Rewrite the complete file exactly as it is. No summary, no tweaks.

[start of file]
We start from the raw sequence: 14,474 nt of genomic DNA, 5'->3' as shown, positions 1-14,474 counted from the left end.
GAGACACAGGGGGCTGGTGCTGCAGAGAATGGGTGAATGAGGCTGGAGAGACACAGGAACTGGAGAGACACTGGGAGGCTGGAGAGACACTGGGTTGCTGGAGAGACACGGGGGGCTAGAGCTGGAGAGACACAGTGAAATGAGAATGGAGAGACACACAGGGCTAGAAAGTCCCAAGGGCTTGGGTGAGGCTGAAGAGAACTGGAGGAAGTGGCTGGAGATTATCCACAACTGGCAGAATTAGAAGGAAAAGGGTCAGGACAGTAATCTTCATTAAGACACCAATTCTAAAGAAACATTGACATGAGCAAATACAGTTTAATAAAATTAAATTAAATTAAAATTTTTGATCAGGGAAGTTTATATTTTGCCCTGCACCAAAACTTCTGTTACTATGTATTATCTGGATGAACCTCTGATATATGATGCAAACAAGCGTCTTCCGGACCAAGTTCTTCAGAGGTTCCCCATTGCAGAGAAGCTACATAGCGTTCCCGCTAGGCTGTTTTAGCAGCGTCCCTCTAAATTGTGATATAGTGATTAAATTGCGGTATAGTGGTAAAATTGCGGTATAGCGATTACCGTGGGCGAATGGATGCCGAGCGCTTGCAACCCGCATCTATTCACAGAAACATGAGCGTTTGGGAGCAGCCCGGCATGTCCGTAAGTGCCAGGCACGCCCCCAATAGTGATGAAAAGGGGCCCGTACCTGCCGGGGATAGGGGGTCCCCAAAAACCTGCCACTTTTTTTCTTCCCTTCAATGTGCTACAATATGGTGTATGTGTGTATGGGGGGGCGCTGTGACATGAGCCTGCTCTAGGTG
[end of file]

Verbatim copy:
We start from the raw sequence: 14,474 nt of genomic DNA, 5'->3' as shown, positions 1-14,474 counted from the left end.
GAGACACAGGGGGCTGGTGCTGCAGAGAATGGGTGAATGAGGCTGGAGAGACACAGGAACTGGAGAGACACTGGGAGGCTGGAGAGACACTGGGTTGCTGGAGAGACACGGGGGGCTAGAGCTGGAGAGACACAGTGAAATGAGAATGGAGAGACACACAGGGCTAGAAAGTCCCAAGGGCTTGGGTGAGGCTGAAGAGAACTGGAGGAAGTGGCTGGAGATTATCCACAACTGGCAGAATTAGAAGGAAAAGGGTCAGGACAGTAATCTTCATTAAGACACCAATTCTAAAGAAACATTGACATGAGCAAATACAGTTTAATAAAATTAAATTAAATTAAAATTTTTGATCAGGGAAGTTTATATTTTGCCCTGCACCAAAACTTCTGTTACTATGTATTATCTGGATGAACCTCTGATATATGATGCAAACAAGCGTCTTCCGGACCAAGTTCTTCAGAGGTTCCCCATTGCAGAGAAGCTACATAGCGTTCCCGCTAGGCTGTTTTAGCAGCGTCCCTCTAAATTGTGATATAGTGATTAAATTGCGGTATAGTGGTAAAATTGCGGTATAGCGATTACCGTGGGCGAATGGATGCCGAGCGCTTGCAACCCGCATCTATTCACAGAAACATGAGCGTTTGGGAGCAGCCCGGCATGTCCGTAAGTGCCAGGCACGCCCCCAATAGTGATGAAAAGGGGCCCGTACCTGCCGGGGATAGGGGGTCCCCAAAAACCTGCCACTTTTTTTCTTCCCTTCAATGTGCTACAATATGGTGTATGTGTGTATGGGGGGGCGCTGTGACATGAGCCTGCTCTAGGTG